Grown up games, gender & identity

Following up on yesterday’s post, Fast Company has a great article surveying the growing “deep games” movement—a concerted effort by game developers exploring new kinds of aesthetics, procedurality, mechanics and affects made possible through the medium of gaming.

Funomena is part of the emerging “deep games” movement, where players “win” by becoming more enlightened, empathetic people—a radical idea in an industry that has traditionally catered to trigger-happy teenagers. In the past few years, a new crop of mostly small studios has released wildly inventive games that focus on narrative, aesthetics, and the exploration of intimate emotions rather than fast-paced action, competition, and tricky game play.

I love that more and more people are exploring the expressive possibilities of this medium. To make an analogy, it’s as if we’ve been stuck in a world where there are about three kinds of books—say, action/thrillers, kids books, and puzzle books—and suddenly authors realize, “oh, you mean we could actually write about anything we want? We don’t actually have to just write hero stories and make puzzles?”

This movement also recognizes the important fact that “gaming” has largely been associated with young male identity in US, and most games have been made with this target audience in mind. But the article cites an important Entertainment Software Association study that found that the average gamer is now 31 years old, that almost half of gamers are women, and that the number of female gamers over 50 increased by a 1/3 between 2012 and 2013. “Last year, for the first time, adult female gamers outnumbered boys under age 18 as the largest video-game-playing group in the U.S.”

And yet, as I found in my Simulation as Communication course this Fall, many women who play games don’t identify as gamers. In fact, for the first few weeks of class several of my female students adamantly insisted over and over that they “weren’t gamers” and “weren’t comfortable with game technology”– that is was something they left for their brothers. And yet, when we read TL Taylor’s chapter on women gamers and her critique of “pink games” (for example this kind of thing) in Play Between Worlds, these same students suddenly waxed nostalgic about the hours and hours they spend playing Barbie Dress-up Games growin up!

What this gets me thinking is that as we expand the genre of gaming to include more kinds of experiences and appeal to more kinds of players, it will be important to encourage a sense of ownership and identity around gaming. So much of the GamerGate controversy is centered on the argument that only hardcore, competitive, and violent games count as “real” games and only those who play them are real gamers. If we want consumers to be willing to explore the possibilities of the medium, we need to not only make better games, but also create new structures of identification around game-playing as part of cultural identity practices.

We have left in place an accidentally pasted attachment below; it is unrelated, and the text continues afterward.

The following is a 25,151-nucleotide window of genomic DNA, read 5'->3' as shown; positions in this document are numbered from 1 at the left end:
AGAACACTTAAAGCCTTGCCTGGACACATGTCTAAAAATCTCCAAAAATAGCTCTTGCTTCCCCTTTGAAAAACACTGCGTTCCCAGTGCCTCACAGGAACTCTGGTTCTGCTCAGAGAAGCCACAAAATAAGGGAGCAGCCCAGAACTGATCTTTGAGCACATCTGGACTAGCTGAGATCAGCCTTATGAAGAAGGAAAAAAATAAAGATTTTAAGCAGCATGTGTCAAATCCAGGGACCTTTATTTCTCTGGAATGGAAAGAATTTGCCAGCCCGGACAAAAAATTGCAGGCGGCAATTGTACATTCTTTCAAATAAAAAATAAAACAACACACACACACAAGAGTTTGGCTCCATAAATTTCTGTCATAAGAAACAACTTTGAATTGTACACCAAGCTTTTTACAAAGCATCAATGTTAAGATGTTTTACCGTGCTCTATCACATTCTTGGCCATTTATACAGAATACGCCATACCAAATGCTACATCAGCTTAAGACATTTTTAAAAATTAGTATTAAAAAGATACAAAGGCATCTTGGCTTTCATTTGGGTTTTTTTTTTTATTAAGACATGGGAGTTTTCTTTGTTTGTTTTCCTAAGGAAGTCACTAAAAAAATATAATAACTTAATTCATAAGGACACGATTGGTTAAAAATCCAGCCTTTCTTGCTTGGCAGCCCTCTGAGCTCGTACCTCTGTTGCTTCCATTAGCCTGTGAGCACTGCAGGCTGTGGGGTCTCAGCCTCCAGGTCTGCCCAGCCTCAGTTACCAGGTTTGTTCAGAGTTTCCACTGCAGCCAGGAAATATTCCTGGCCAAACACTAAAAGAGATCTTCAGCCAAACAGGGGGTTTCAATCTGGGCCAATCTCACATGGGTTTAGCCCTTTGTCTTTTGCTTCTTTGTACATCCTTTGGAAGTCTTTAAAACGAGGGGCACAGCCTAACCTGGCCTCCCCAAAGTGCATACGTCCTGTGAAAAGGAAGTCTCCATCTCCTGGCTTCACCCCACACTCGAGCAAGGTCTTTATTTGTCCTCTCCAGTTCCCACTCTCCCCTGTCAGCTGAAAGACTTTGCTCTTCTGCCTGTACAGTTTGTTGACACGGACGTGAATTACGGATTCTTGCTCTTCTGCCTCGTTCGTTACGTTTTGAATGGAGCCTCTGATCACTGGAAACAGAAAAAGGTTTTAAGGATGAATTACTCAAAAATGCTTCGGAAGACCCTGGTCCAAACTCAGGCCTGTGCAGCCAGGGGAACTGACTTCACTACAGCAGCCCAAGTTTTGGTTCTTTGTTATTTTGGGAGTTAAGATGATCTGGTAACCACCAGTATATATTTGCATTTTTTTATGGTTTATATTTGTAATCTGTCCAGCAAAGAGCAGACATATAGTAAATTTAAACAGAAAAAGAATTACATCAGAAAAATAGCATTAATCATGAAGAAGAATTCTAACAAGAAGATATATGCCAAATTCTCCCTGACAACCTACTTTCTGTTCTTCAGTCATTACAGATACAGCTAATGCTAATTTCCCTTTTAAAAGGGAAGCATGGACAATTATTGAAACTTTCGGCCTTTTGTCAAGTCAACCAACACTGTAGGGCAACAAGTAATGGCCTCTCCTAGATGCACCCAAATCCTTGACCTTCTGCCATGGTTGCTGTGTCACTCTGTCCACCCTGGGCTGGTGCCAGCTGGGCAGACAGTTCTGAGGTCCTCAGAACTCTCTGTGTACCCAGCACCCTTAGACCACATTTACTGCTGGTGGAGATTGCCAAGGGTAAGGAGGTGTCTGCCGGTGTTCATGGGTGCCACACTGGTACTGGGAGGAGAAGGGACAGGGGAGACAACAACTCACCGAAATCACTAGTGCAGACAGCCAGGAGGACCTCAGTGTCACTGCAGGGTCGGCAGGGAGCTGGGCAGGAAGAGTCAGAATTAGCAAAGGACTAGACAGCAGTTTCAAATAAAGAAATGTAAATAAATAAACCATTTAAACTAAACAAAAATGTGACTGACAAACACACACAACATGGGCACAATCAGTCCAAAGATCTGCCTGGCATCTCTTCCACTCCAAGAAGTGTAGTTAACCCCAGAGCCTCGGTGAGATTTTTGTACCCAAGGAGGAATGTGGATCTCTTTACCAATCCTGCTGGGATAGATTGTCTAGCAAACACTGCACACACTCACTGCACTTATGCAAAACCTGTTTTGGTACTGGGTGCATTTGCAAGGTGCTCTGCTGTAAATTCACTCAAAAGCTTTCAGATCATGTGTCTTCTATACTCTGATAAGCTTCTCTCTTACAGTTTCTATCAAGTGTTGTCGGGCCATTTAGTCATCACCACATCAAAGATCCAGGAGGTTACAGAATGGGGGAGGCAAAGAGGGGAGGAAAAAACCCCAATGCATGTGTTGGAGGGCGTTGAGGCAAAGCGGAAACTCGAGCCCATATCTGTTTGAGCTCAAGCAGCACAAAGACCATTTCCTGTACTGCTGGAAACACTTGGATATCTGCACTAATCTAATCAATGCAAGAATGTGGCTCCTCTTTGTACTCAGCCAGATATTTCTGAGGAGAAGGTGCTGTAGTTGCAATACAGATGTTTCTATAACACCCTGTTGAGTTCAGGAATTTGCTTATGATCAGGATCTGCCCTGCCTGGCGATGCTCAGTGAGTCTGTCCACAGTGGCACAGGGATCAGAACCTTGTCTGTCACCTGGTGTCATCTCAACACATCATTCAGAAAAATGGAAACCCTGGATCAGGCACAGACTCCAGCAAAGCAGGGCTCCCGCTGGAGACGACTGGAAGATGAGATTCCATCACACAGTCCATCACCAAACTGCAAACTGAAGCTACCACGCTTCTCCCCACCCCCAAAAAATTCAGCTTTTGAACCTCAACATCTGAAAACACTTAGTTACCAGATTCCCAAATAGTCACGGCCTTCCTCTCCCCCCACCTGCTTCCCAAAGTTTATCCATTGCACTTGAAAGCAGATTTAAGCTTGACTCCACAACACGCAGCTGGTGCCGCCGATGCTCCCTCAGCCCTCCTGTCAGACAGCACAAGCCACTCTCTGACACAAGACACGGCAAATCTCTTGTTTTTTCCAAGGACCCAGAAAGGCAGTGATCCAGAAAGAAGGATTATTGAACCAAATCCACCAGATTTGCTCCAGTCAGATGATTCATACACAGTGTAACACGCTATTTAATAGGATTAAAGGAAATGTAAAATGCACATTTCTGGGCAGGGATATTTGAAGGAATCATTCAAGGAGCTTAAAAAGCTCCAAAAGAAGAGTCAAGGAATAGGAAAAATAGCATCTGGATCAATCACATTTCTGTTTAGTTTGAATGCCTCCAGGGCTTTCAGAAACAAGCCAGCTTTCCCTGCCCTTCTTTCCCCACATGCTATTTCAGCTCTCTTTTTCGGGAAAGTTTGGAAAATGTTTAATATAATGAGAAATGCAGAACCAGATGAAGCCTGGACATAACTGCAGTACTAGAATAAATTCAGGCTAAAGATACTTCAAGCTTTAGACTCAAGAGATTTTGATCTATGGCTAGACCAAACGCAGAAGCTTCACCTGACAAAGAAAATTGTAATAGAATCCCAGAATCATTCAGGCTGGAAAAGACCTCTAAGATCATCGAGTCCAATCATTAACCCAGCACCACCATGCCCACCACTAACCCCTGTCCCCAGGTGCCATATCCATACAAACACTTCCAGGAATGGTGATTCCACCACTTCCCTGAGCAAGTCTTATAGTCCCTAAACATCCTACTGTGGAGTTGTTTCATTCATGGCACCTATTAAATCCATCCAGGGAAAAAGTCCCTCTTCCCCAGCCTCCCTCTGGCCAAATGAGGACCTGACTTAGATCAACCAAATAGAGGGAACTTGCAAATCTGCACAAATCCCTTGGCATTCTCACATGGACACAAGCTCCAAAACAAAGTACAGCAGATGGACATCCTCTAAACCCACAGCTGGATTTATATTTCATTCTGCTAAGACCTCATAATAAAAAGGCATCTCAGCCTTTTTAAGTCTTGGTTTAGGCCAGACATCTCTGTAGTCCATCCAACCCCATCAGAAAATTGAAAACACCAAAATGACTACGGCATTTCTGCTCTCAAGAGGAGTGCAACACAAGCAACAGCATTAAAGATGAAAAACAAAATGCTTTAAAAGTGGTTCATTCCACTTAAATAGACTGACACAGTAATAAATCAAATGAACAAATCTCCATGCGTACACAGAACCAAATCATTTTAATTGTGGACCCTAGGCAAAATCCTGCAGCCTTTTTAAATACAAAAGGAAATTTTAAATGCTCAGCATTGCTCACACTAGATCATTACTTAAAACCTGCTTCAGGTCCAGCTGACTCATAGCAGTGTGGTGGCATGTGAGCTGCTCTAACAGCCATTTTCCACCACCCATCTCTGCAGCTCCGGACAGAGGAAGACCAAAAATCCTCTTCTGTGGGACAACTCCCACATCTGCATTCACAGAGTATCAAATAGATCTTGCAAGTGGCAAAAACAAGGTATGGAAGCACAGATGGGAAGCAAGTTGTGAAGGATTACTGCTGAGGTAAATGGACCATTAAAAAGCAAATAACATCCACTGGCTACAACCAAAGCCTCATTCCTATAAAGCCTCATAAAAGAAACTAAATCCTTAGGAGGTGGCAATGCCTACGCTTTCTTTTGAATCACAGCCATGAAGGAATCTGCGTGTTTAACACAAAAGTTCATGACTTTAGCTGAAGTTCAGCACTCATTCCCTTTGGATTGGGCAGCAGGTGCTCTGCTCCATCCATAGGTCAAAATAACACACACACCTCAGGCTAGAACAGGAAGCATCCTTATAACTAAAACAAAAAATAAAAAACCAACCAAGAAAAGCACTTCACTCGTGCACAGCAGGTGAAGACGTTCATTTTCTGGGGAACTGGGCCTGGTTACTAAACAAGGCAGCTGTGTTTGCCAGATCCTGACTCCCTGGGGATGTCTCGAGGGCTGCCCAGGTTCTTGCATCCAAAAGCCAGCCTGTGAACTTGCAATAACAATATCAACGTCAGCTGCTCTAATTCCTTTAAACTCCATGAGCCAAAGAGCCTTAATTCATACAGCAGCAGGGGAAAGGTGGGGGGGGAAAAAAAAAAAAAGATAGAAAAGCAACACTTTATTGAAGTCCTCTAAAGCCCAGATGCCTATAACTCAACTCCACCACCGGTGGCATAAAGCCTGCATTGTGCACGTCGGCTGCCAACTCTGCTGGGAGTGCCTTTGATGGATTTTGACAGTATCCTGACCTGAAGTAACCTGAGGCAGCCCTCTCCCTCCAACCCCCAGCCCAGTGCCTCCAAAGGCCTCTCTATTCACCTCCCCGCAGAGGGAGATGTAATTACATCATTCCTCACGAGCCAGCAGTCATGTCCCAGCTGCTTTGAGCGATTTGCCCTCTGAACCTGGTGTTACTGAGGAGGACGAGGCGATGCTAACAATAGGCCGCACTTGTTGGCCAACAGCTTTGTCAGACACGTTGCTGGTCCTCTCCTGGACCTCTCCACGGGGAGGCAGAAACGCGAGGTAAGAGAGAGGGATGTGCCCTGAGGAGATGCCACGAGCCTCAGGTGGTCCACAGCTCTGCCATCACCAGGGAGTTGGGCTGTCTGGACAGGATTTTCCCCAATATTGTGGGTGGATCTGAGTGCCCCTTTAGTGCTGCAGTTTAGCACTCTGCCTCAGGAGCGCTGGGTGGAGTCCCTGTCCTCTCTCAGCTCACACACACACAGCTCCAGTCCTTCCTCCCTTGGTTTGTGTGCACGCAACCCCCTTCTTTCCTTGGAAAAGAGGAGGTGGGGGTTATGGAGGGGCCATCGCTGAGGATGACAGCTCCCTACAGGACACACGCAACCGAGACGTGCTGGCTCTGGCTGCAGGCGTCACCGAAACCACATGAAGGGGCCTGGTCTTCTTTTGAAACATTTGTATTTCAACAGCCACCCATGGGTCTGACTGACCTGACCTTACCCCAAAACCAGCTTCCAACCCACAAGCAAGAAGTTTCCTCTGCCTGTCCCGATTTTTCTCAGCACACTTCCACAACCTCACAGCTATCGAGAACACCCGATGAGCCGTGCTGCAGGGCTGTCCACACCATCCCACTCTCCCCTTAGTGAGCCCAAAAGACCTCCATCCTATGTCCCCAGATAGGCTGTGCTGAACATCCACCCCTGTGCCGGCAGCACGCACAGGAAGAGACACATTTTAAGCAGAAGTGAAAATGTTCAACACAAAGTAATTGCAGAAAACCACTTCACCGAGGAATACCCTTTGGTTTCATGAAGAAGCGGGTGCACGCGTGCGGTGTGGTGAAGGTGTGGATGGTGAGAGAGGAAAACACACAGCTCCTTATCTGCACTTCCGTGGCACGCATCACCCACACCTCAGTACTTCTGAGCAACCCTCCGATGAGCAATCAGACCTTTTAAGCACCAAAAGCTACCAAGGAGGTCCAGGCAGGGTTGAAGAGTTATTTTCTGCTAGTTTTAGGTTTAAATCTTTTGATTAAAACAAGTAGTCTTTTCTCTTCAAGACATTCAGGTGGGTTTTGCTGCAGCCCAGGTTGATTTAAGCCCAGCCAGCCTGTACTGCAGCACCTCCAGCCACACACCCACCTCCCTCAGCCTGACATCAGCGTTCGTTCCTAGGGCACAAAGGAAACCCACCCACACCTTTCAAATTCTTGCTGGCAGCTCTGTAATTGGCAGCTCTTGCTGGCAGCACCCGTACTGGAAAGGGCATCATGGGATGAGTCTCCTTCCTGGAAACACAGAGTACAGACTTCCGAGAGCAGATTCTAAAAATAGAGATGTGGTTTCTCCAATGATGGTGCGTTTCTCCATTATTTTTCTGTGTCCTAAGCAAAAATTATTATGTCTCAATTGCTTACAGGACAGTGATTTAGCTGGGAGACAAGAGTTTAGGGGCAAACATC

Of Jell-o and Modernity

A couple days ago my partner stumbled across the “mid-century congealed salads” part of the internet. I had a few thoughts on this fascinating food technology that I would to share with you:

1) Jell-o salads are an early attempt at modernist cuisine; one that–unlike canned vegetables and boxed breakfast cereals– allowed the housewife to experiment creatively and in so doing, enact an ideal. But the images of salads on recipe cards and in cookbooks of the ear are just beyond her abilities: the objects floating in them are too well-distributed, the glistening surface too even. It’s an unattainable ideal for the modern homemaker. See, for example, this recipe card for Chicken-Aspic Vegetable Salad (1972, Marjon Promotions Inc), which I found in a box of discarded items outside one of my favorite San Diego cafes a few years back:

Chicken-Aspic Vegetable Salad

2) One key aesthetic difference between Jello-salads and contemporary modernist cuisine, I think, is that many of the ingredients remain intact, yet decontextualized. In contrast, when contemporary modernist cuisine uses industrial chemicals to transform foods, it does so in a way that entirely abstracts them: pea broth becomes tiny, green popping balls while gazpacho becomes a red-orange foam. What strikes me as so uncanny in these now-horrifying Jell-o dishes—such as Chicken-Aspic Vegetable Salad—as a contemporary viewer is how the asparagus and corn kernels (or in other iconic, cases sliced pimento-stuffed olives and pork cubes) just hang there, so out of context.